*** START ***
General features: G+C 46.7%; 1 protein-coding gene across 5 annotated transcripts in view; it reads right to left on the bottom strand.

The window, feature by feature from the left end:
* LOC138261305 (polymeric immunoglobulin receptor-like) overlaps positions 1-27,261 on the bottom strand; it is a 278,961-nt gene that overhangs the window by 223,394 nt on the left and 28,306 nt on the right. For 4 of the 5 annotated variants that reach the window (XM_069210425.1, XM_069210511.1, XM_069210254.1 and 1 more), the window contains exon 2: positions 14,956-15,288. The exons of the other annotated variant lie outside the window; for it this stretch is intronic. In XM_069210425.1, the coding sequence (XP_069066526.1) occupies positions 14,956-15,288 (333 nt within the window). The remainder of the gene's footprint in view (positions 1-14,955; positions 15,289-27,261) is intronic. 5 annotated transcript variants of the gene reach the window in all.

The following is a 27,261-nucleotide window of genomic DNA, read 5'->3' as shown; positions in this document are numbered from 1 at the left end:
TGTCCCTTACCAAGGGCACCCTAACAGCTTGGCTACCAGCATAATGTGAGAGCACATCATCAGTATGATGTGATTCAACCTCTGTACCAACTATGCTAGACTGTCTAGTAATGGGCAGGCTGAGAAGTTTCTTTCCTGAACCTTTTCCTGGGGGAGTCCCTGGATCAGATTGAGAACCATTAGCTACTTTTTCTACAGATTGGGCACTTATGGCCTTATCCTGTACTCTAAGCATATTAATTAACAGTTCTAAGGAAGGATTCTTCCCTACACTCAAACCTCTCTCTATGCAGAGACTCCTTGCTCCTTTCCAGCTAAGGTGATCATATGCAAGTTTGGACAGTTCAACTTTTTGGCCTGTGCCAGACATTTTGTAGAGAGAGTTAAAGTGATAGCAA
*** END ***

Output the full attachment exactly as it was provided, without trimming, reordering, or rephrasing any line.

General features: G+C 46.7%; 1 protein-coding gene across 5 annotated transcripts in view; it reads right to left on the bottom strand.

The window, feature by feature from the left end:
* LOC138261305 (polymeric immunoglobulin receptor-like) overlaps positions 1-27,261 on the bottom strand; it is a 278,961-nt gene that overhangs the window by 223,394 nt on the left and 28,306 nt on the right. For 4 of the 5 annotated variants that reach the window (XM_069210425.1, XM_069210511.1, XM_069210254.1 and 1 more), the window contains exon 2: positions 14,956-15,288. The exons of the other annotated variant lie outside the window; for it this stretch is intronic. In XM_069210425.1, the coding sequence (XP_069066526.1) occupies positions 14,956-15,288 (333 nt within the window). The remainder of the gene's footprint in view (positions 1-14,955; positions 15,289-27,261) is intronic. 5 annotated transcript variants of the gene reach the window in all.

The following is a 27,261-nucleotide window of genomic DNA, read 5'->3' as shown; positions in this document are numbered from 1 at the left end:
TGTCCCTTACCAAGGGCACCCTAACAGCTTGGCTACCAGCATAATGTGAGAGCACATCATCAGTATGATGTGATTCAACCTCTGTACCAACTATGCTAGACTGTCTAGTAATGGGCAGGCTGAGAAGTTTCTTTCCTGAACCTTTTCCTGGGGGAGTCCCTGGATCAGATTGAGAACCATTAGCTACTTTTTCTACAGATTGGGCACTTATGGCCTTATCCTGTACTCTAAGCATATTAATTAACAGTTCTAAGGAAGGATTCTTCCCTACACTCAAACCTCTCTCTATGCAGAGACTCCTTGCTCCTTTCCAGCTAAGGTGATCATATGCAAGTTTGGACAGTTCAACTTTTTGGCCTGTGCCAGACATTTTGTAGAGAGAGTTAAAGTGATAGCAA